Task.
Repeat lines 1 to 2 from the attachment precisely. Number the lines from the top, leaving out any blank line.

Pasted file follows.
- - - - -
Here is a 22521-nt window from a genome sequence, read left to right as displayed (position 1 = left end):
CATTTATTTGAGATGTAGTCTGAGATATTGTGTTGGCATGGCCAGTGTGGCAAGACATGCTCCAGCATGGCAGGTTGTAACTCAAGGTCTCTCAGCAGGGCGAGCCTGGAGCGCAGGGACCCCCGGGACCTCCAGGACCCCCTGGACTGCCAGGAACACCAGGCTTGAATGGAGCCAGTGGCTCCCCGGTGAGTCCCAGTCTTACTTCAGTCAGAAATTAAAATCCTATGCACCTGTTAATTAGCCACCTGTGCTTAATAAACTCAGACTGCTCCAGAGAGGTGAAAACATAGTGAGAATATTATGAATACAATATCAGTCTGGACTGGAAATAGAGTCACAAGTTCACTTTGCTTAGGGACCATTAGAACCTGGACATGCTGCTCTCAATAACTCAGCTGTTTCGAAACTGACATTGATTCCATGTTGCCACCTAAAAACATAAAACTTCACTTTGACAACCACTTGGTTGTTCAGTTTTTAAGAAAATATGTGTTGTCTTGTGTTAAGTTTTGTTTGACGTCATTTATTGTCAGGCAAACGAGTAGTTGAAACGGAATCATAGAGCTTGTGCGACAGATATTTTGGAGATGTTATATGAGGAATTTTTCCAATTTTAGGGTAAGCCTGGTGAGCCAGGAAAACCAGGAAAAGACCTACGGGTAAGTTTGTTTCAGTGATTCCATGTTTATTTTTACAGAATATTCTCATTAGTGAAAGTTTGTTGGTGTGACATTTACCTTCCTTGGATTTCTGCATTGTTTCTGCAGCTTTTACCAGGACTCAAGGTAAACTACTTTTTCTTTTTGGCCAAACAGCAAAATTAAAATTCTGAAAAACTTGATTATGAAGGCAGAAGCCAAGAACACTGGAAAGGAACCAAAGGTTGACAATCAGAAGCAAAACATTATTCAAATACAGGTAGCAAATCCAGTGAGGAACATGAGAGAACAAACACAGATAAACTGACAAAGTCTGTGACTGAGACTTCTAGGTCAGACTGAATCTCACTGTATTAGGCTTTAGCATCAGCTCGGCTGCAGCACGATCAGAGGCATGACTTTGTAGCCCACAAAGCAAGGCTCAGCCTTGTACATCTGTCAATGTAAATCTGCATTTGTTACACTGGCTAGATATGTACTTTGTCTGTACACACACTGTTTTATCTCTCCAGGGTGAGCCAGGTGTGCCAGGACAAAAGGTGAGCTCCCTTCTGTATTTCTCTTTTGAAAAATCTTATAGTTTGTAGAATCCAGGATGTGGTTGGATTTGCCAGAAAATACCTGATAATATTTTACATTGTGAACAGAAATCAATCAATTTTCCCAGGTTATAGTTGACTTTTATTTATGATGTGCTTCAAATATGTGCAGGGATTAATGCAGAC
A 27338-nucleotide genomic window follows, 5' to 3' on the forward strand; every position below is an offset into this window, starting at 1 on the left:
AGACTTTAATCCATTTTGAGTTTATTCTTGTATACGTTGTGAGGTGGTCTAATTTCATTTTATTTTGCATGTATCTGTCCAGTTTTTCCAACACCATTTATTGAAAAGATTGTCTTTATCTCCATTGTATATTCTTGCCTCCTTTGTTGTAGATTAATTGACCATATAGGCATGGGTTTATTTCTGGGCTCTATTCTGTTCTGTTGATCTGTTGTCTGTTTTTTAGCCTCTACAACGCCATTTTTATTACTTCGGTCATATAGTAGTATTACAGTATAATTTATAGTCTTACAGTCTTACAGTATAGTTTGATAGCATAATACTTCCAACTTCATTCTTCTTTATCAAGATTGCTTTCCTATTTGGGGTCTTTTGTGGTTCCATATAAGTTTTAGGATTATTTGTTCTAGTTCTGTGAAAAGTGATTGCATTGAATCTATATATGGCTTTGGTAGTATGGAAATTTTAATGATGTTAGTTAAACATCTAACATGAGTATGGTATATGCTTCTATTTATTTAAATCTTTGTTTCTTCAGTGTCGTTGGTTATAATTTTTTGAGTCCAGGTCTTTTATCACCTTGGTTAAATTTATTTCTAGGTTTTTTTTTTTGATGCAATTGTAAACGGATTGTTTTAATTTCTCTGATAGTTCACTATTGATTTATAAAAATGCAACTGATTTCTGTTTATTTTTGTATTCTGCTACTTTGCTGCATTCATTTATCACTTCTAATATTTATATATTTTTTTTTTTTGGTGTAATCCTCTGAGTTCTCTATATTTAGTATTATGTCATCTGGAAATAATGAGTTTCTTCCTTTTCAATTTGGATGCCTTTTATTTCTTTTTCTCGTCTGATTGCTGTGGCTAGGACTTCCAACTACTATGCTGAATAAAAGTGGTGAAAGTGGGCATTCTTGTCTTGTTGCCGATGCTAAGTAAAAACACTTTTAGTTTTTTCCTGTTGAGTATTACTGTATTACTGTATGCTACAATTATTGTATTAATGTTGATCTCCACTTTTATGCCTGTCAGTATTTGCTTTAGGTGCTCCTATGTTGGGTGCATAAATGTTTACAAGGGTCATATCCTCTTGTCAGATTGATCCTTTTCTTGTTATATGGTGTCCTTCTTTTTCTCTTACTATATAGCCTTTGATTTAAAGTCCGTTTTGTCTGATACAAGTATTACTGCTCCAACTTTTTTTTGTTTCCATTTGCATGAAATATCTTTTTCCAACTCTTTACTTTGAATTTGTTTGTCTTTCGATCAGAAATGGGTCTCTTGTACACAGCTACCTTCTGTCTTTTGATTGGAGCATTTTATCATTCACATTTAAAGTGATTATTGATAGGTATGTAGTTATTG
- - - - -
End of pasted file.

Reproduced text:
Here is a 22521-nt window from a genome sequence, read left to right as displayed (position 1 = left end):
CATTTATTTGAGATGTAGTCTGAGATATTGTGTTGGCATGGCCAGTGTGGCAAGACATGCTCCAGCATGGCAGGTTGTAACTCAAGGTCTCTCAGCAGGGCGAGCCTGGAGCGCAGGGACCCCCGGGACCTCCAGGACCCCCTGGACTGCCAGGAACACCAGGCTTGAATGGAGCCAGTGGCTCCCCGGTGAGTCCCAGTCTTACTTCAGTCAGAAATTAAAATCCTATGCACCTGTTAATTAGCCACCTGTGCTTAATAAACTCAGACTGCTCCAGAGAGGTGAAAACATAGTGAGAATATTATGAATACAATATCAGTCTGGACTGGAAATAGAGTCACAAGTTCACTTTGCTTAGGGACCATTAGAACCTGGACATGCTGCTCTCAATAACTCAGCTGTTTCGAAACTGACATTGATTCCATGTTGCCACCTAAAAACATAAAACTTCACTTTGACAACCACTTGGTTGTTCAGTTTTTAAGAAAATATGTGTTGTCTTGTGTTAAGTTTTGTTTGACGTCATTTATTGTCAGGCAAACGAGTAGTTGAAACGGAATCATAGAGCTTGTGCGACAGATATTTTGGAGATGTTATATGAGGAATTTTTCCAATTTTAGGGTAAGCCTGGTGAGCCAGGAAAACCAGGAAAAGACCTACGGGTAAGTTTGTTTCAGTGATTCCATGTTTATTTTTACAGAATATTCTCATTAGTGAAAGTTTGTTGGTGTGACATTTACCTTCCTTGGATTTCTGCATTGTTTCTGCAGCTTTTACCAGGACTCAAGGTAAACTACTTTTTCTTTTTGGCCAAACAGCAAAATTAAAATTCTGAAAAACTTGATTATGAAGGCAGAAGCCAAGAACACTGGAAAGGAACCAAAGGTTGACAATCAGAAGCAAAACATTATTCAAATACAGGTAGCAAATCCAGTGAGGAACATGAGAGAACAAACACAGATAAACTGACAAAGTCTGTGACTGAGACTTCTAGGTCAGACTGAATCTCACTGTATTAGGCTTTAGCATCAGCTCGGCTGCAGCACGATCAGAGGCATGACTTTGTAGCCCACAAAGCAAGGCTCAGCCTTGTACATCTGTCAATGTAAATCTGCATTTGTTACACTGGCTAGATATGTACTTTGTCTGTACACACACTGTTTTATCTCTCCAGGGTGAGCCAGGTGTGCCAGGACAAAAGGTGAGCTCCCTTCTGTATTTCTCTTTTGAAAAATCTTATAGTTTGTAGAATCCAGGATGTGGTTGGATTTGCCAGAAAATACCTGATAATATTTTACATTGTGAACAGAAATCAATCAATTTTCCCAGGTTATAGTTGACTTTTATTTATGATGTGCTTCAAATATGTGCAGGGATTAATGCAGAC